Tunisia beach massacre linked to attack on National Bardo Museum
The Tunisia beach massacre is linked to a previous terror attack in the country, British police believe.
There is "strong" evidence of a connection between the killings in Sousse in June and a shooting at the National Bardo Museum outside the capital Tunis three months earlier, Scotland Yard said.
It is the first time UK police, who have been supporting the investigation into the more recent atrocity, have officially linked the two events.
Commander Richard Walton said: "We are now linking evidentially the Bardo Museum investigation with the Sousse investigation."
In the aftermath of the Sousse attack, Tunisian officials said gunman Seifeddine Rezgui trained in neighbouring Libya at the same time as two attackers who targeted the Bardo museum in March, killing 22 people, including a British woman.
Mr Walton, head of Met's counter terrorism command, declined to provide details of the connection, only saying: "It is strong evidence that links the two."
He said a team of officers are working closely with the Tunisian authorities on both inquiries and the coroner in the UK has been told about the link.
Terror group Islamic State claimed responsibility for the Sousse attack, in which 30 Britons were among 38 tourists killed.
Scotland Yard provided an update on the massive investigation launched in the wake of the beach murders.
Tunisian authorities have now arrested 150 people in relation to the killings, with 15 of those charged with terrorism offences.
Mr Walton said Tunisian authorities have deployed "significant resource" into the investigation.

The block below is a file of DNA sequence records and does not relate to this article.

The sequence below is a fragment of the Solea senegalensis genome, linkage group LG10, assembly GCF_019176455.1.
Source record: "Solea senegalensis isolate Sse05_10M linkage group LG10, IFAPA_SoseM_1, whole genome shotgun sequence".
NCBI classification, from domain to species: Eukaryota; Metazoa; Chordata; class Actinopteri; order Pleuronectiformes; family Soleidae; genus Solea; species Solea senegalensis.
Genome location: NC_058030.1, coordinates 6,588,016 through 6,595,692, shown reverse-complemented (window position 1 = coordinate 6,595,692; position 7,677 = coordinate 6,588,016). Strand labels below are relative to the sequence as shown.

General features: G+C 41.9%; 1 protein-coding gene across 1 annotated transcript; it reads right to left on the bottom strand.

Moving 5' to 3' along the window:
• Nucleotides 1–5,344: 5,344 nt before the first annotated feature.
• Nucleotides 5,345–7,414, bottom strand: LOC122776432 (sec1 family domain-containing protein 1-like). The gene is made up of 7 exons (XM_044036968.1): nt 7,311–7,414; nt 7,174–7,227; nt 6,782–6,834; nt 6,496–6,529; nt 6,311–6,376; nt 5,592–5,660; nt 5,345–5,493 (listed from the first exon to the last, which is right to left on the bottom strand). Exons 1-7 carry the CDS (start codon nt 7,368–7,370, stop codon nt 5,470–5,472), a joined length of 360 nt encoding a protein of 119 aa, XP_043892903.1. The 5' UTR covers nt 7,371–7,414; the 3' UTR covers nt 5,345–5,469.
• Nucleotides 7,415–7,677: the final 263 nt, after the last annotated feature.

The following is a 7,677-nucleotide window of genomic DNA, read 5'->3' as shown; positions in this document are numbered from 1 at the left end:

They have carried out operations across the country to disrupt terrorist activity and identify suspects, he said.
Those charged face allegations including being involved in a terrorist plot and providing logistical or other support.
A trial in relation to the murders is not expected to take place for up to 18 months.
British officers have taken a total of 459 witness statements since the day of the beach attack in June.
A number of people have referred to a second gunman wearing red shorts, but i nvestigators said that although they retain an open mind, they now believe the person identified was a beach security worker who attempted to stop the gunman.
More than 370 photograph and video files from mobile devices are being assessed by detectives, while specialist advisers have been sent to Tunisia as authorities in the country review security at resorts and tourist attractions.
Mr Walton also disclosed that Rezgui's body has not been claimed due to the shame his family feel and fear of reprisals if they do so.